Teen sex-trafficking victim forced to pay $150,000 to attacker’s family after she killed her rapist

Just one day after an Iowa judge told 17-year-old sex trafficking victim Pieper Lewis that she must pay her rapist’s family $150,000 for killing him, more than $200,000 in donations have flooded a GoFundMe campaign set up by her former high school math teacher to help her pay the harsh restitution.

Noting that the law compelled him to order the payment, the judge also sentenced Lewis, who pled guilty last year to involuntary manslaughter and willful injury, to a deferred 20-year prison sentence that will be dropped if the teen successfully completes five years of closely supervised probation.

In what she has characterized as a fit of rage, Lewis stabbed Zachary Brooks, a 37-year-old married father of two, more than 30 times when she was just 15 years old. According to Lewis, she had, on multiple occasions, been trafficked to Brooks against her will for the purpose of having sex.

Neither police nor prosecutors disputed that claim, according to the Associated Press, which took a look at what is next for the young survivor.

Des Moines Lincoln High School math teacher Leland Schipper noted on the GoFundMe page he created that Lewis has a tough road ahead of her.

“Pieper has five years of probation ahead of her; five years that she will be required to be nearly perfect to avoid facing 20 years in prison,” he said. “Pieper’s path to true freedom will not be easy, and she is still a teenager that has experienced a lot of trauma.”

The money raised represents, for the most part, donations of less than $50 each from countless supporters, the AP notes.

“Pieper, from one survivor to another, life gets better,” one $20 donor wrote. “I am disgusted you spent a second in jail, but don’t look back. Use whatever funds are left to move on and move up.”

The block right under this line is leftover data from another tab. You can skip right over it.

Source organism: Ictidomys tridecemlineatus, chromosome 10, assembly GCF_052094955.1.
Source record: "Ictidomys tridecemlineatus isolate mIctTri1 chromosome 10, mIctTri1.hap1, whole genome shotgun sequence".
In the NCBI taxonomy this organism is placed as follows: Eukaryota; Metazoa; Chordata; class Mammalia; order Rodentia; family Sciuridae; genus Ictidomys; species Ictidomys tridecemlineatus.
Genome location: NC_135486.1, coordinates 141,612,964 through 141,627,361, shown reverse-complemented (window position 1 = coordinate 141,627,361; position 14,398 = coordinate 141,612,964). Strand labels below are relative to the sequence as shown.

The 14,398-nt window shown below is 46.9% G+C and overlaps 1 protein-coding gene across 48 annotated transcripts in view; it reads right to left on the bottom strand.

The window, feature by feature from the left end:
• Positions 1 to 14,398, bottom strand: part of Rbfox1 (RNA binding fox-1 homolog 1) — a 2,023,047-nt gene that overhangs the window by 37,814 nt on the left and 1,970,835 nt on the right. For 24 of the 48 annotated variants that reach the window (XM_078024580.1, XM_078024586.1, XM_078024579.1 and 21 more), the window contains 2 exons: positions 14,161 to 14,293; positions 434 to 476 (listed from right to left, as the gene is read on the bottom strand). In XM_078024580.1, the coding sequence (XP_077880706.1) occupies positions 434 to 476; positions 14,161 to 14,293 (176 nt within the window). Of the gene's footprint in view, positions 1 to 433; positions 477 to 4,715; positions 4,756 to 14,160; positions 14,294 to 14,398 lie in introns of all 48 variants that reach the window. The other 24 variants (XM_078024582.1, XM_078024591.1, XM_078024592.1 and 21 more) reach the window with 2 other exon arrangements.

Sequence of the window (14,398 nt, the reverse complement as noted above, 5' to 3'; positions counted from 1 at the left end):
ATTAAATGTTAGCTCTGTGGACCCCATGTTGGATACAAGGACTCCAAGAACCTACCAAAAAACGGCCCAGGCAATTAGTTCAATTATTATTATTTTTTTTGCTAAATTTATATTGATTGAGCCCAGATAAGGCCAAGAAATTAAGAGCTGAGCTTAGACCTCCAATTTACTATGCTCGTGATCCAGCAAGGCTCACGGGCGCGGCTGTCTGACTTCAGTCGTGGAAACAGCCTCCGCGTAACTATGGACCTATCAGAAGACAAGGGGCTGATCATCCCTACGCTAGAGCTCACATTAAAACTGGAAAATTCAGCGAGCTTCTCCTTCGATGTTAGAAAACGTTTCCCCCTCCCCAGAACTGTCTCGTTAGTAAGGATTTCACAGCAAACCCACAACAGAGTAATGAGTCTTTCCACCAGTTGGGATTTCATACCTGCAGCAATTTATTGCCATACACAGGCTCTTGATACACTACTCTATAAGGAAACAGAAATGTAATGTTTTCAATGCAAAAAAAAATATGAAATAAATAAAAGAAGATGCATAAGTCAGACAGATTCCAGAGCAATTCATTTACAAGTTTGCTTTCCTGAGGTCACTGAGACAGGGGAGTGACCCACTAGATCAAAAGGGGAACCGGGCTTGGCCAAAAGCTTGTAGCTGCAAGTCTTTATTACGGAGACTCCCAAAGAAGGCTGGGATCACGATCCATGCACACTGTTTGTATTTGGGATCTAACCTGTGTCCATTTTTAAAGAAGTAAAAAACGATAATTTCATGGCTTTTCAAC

And any funds exceeding the amount she was ordered to pay will help Lewis to do just that.

“All additional money raised will help Lewis pay for college or start her own business, and help other young victims of sex crimes,” the AP reports.

“Today, my former student, Pieper Lewis bravely took the microphone during her sentencing hearing and told the courtroom that her voice mattered,” Schipper wrote on the GoFundMe page. “I was incredibly proud of her. She was powerful, and she brought me to tears.”

While Iowa law requires anyone convicted of a felony that results in the death of another person to pay the victim’s estate “at least” the amount Lewis was ordered to pay, criminal defense attorney Grant Gangestad of the Iowa Association for Justice claims there is nothing in the law stopping Lewis from accepting donations to come up with the restitution. Lawyers for Lewis called the order cruel and unusual given that she was a victim of sex trafficking and, therefore, Brooks was at least in part responsible for his own demise.

As the Iowa Supreme Court has upheld the restitution law in similar cases, the judge rejected the attorneys’ argument, and it is unclear as of Wednesday whether or not they will appeal the decision.

Brooks was reportedly asleep when Lewis stabbed him to death, and the man who allegedly trafficked her to Brooks has not been charged.

“No charges have been filed,” said Polk County Attorney John Sarcone. “The matter is under investigation, and our office will not comment further.”


As for Lewis, she will be spending her five years of supervised probation at the Fresh Start Women’s Center in Des Moines, “a low-level prison facility that allows convicts some level of freedom to work and make some trips outside the facility,” the AP reports.

She will be required to wear a GPS-enabled ankle bracelet and complete 600 hours of community service, during which she will be speaking to young people about making responsible choices in life.

“You have a story to tell,” said Polk County District judge David M. Porter. “You should be willing to tell it to other young women.”

At Tuesday’s sentencing, Lewis was pragmatic.

“I know that I am being watched by a million eyes. The reality is, I will make mistakes, even with the court’s pressure,” she said.

But the young teen resolved to succeed.

“I refuse to fail,” she vowed. “I refuse to let the system fail me.”

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Melissa Fine

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